We believe that the ships used for the overseas evacuations were passenger carying liners,but do not yet have details. Liners tended to be relatively fast ships and thus safer than the slower cargo vessels. As the convoy system had been adopted by the time the evacuations began, however, the liners could only go as fast as the convoy to which it was assighned. And tragically the hard-pressed Royal Navy in 1940 was woefully short of escort vessels and anti-sumarine warfare (ASW) tactics were still poorly developed. We do not have a complete list of ships used for the overseas evacuations, but they included: SS City of Benares, Duchess of Atholl, Samaria,, and Volendam. Some of these were Cunard liners. They seemed to havev carried groups of about 200-300 evacuee children. Most of the ships made for Montreal because that was where the convoys headed and U.S. ports were at first closed to the British convoys because of the American Neutrality Acts which President Roosevelt was attempting to have repealed. We note some ships docking at New York City, like the SS Samria here (figure 1). We are not entirely sure yet just what the rules were.
Most liners taking refugees from Europe to America chose the shorter route to Canada. I am trying to find out the status of those ships that were still sailing to New York after the outbreak of hostilities and the first U-boats attacks. Jitler invaded Poland (September 1). Britain and France declared war (Seotember 3). Britain immediately activated an embargo on all German shipping and Admiral Dönitz had U-boats ready to begin attacks on British shipping. This launched the Battle of the Atlantic, the most extended campaign of the War. Hitler at first was convinced that Britain would not declare war and then with Poland rapidly defeated would quickly make peace. As a result, the small number of German U-boats at first operated under very restrictive rules of engagement. Neither side had enough ships to enforce effectyively their embargo.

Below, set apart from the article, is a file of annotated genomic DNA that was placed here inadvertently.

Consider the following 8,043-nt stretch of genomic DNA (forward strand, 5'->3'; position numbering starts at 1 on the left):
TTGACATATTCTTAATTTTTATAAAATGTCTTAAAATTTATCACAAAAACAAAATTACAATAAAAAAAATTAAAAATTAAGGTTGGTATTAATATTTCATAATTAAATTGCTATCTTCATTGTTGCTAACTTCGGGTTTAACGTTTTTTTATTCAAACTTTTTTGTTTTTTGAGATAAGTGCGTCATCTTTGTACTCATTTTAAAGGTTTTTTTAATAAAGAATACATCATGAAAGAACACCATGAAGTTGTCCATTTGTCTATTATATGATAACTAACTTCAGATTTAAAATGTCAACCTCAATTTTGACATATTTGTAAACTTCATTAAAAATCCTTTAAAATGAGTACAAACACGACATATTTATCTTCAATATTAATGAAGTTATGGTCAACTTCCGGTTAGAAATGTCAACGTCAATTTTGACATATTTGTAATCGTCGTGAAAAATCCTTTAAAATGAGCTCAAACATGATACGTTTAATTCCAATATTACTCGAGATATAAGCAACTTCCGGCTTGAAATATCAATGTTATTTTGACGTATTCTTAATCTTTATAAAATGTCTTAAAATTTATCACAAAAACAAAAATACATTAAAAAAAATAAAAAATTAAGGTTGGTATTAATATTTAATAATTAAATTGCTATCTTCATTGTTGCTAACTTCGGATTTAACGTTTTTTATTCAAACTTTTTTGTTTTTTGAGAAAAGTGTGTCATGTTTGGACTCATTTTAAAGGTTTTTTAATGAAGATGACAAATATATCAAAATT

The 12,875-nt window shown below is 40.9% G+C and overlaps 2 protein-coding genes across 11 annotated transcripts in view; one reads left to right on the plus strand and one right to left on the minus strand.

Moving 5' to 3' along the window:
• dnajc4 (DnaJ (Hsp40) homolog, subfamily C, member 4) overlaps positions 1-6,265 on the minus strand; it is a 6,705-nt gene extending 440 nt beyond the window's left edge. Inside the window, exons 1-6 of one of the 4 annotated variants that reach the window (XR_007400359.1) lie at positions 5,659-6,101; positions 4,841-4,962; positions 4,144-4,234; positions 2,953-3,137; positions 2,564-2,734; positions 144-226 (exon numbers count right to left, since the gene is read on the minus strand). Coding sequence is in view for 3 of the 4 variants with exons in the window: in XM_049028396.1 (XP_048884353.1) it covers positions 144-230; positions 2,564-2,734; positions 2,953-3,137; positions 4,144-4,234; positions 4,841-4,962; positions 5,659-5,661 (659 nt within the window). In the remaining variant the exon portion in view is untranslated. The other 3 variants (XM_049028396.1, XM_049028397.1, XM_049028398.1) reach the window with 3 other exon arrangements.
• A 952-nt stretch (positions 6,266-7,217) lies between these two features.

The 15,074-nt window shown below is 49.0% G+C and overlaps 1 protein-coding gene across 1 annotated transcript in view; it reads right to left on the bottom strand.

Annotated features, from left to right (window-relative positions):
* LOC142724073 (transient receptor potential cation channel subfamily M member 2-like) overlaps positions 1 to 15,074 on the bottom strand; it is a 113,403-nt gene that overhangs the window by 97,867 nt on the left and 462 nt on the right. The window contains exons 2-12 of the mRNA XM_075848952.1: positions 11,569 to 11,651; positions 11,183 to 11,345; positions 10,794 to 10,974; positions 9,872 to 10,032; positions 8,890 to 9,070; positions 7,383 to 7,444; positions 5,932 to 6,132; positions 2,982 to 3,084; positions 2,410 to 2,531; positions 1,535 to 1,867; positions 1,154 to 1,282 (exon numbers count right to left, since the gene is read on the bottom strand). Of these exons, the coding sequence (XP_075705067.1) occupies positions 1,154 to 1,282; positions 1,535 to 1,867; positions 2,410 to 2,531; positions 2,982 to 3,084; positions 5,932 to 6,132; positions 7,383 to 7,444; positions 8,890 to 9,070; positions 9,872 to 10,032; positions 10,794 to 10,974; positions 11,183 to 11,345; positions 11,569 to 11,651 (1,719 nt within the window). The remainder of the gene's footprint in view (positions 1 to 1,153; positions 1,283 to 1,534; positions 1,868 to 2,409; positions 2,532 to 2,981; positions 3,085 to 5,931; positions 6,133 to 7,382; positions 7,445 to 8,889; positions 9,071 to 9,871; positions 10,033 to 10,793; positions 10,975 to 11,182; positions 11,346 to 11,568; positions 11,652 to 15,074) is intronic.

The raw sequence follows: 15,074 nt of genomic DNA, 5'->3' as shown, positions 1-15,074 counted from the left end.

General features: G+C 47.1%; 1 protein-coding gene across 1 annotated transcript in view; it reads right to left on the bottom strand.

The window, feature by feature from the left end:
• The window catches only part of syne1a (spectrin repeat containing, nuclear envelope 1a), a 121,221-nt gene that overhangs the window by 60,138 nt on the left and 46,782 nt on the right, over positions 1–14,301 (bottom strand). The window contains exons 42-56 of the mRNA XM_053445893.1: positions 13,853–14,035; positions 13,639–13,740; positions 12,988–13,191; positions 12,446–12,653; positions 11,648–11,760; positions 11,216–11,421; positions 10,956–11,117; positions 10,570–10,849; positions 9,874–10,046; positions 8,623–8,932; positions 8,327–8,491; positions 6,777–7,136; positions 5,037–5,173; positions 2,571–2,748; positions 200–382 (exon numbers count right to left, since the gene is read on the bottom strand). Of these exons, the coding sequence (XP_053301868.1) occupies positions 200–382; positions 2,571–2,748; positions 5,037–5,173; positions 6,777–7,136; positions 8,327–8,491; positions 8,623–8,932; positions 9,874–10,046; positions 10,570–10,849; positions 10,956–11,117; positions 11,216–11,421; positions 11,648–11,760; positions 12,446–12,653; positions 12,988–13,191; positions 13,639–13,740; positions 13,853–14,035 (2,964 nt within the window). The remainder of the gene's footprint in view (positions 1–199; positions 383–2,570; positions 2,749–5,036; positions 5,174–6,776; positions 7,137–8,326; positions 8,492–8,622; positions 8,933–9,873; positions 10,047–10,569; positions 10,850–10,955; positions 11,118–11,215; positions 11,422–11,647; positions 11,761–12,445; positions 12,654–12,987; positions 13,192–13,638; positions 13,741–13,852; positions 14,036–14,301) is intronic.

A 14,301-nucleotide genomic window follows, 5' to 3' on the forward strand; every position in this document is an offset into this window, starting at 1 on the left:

Americans were determined to stay neutral, but there was considerable sympathy for Britain and France. The Neutrality Laws, however, palced strict limits on the shipment of arms and material to combatant countries. The Roosevelt Administration set out to revise the Neutrailty Laws, but that took some time and the Isolationists tried to prevent it. Passenger liners were allowed to continue operating as long as arms and munitions were not aboard. It shold be noted that the sinking of the liner RMS Lusitania (1915) played a major role in bringing America into World Wat I. We now know that there were munitions in the hold. As it was, the first British ship sank by a U-boat was the liner SS Athenia (September 3, 1939).
A British reader who was one of the evacuees writes, "I have come across many past evacuees who arrived in New York, but they seem to be children who were sponsored by family and friends rather than sent by organisations.
A few years ago I saw a letter in the London Times, about the Pinkham Family ('Pink pills for pale people'). The thesis of the letters was 'who was Lily the Pink', but anyway. The family lived at the top of the road
in Lynn, Mass, and the daughter, Patricia was in my 8th Grade Class. One of the correspondents was a cousin of hers, who is English. He told me that the Pinkham Family had arranged for his evacuation. He came in 1940 with some siblings to New York. I suspect that the shipping lines tried to keep their schedules running for as long as they could. There were after all a lot of Americans still in Europe at the time, and many would have wanted to come home as soon as possible. The majority of the Transatlantic liners were European. The U.S. Lines was quite a small compnay. I am sure there are still timetables of the day to research, but I haven't found a link yet. I am trying. Ancestry publish passenger lists, but I haven't looked there yet."
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